Polymer, Vol.47, No.19, 6782-6796, 2006
A model of charge transport and electromechanical transduction in ionic liquid-swollen Nafion membranes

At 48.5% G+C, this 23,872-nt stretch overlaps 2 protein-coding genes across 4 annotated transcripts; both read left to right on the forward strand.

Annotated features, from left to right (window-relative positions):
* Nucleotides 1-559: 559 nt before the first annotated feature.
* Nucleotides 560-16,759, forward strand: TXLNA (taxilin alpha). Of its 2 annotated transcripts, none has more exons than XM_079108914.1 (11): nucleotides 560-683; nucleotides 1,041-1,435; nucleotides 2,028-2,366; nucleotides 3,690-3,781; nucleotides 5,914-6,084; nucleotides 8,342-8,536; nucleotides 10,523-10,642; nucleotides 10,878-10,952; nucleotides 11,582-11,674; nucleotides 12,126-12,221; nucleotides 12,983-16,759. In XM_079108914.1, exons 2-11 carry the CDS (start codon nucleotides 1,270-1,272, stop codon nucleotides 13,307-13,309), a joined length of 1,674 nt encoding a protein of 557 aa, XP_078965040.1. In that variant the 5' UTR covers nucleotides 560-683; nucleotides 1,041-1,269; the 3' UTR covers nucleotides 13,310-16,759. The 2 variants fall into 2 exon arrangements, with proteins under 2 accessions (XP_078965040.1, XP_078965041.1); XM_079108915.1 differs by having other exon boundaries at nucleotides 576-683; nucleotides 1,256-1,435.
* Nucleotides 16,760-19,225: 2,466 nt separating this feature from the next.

Ionomeric polymer transducers (sometimes called "ionic polymer-metal composites," or "IPMCs") are a class of electroactive polymers that are able to operate as distributed electromechanical actuators and sensors. Traditionally, these transducers have been fabricated using water-swollen Nation membranes. This work seeks to overcome the hydration dependence of these transducers by replacing water with an ionic liquid. In the current work, two ionic liquids are studied as diluents for ionomeric polymer transducers based on Nation membranes. The two ionic liquids used are 1-ethyl-3-methylimidazolium trifluoromethanesulfonate (EMI-Tf) and 1-ethyl-3-methylimidazolium bis(trifluoromethanesulfonyl)imide (EMI-Im). These two ionic liquids were chosen for their low viscosity and high conductivity. Furthermore, although many of the physical properties of the two ionic liquids are similar, the EMI-Tf ionic liquid is water miscible whereas the EMI-Im ionic liquid is hydrophobic. These important similarities and differences facilitated investigations of the interactions between the ionic liquids and the Nation polymer. This paper examines the mechanisms of electromechanical transduction in ionic liquid-swollen transducers based on Nafion polymer membranes. Specifically, the morphology and relevant ion associations within these membranes are investigated by the use of small-angle X-ray scattering (SAXS), Fourier transform infrared (FTIR) spectroscopy, and nuclear magnetic resonance (NMR) spectroscopy. These results reveal that the ionic liquid interacts with the membrane in much the same way that water does, and that the counterions of the Nation polymer are the primary charge carriers in the ionic liquid-swollen films. The results of these analyses are compared to the macroscopic transduction behavior in order to develop a molecular/morphological model of the charge transport mechanism responsible for electromechanical coupling in these membranes. (c) 2006 Elsevier Ltd. All rights reserved.